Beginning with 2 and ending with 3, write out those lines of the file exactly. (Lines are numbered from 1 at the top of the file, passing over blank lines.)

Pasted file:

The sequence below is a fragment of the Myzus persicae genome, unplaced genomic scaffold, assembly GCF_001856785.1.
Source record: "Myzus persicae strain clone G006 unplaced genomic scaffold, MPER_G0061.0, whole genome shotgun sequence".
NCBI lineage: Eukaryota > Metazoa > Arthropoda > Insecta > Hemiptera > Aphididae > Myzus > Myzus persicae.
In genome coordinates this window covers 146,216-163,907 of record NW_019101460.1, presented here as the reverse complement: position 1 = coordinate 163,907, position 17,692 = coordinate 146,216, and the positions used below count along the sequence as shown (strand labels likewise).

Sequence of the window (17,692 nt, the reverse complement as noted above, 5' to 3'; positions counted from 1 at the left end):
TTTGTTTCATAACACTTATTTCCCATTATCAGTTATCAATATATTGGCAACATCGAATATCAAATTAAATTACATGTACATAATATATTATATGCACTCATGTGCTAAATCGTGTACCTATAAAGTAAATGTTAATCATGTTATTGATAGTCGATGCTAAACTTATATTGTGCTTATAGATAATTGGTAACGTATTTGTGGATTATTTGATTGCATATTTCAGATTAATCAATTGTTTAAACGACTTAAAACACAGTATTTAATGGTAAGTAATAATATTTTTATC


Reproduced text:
Source record: "Myzus persicae strain clone G006 unplaced genomic scaffold, MPER_G0061.0, whole genome shotgun sequence".
NCBI lineage: Eukaryota > Metazoa > Arthropoda > Insecta > Hemiptera > Aphididae > Myzus > Myzus persicae.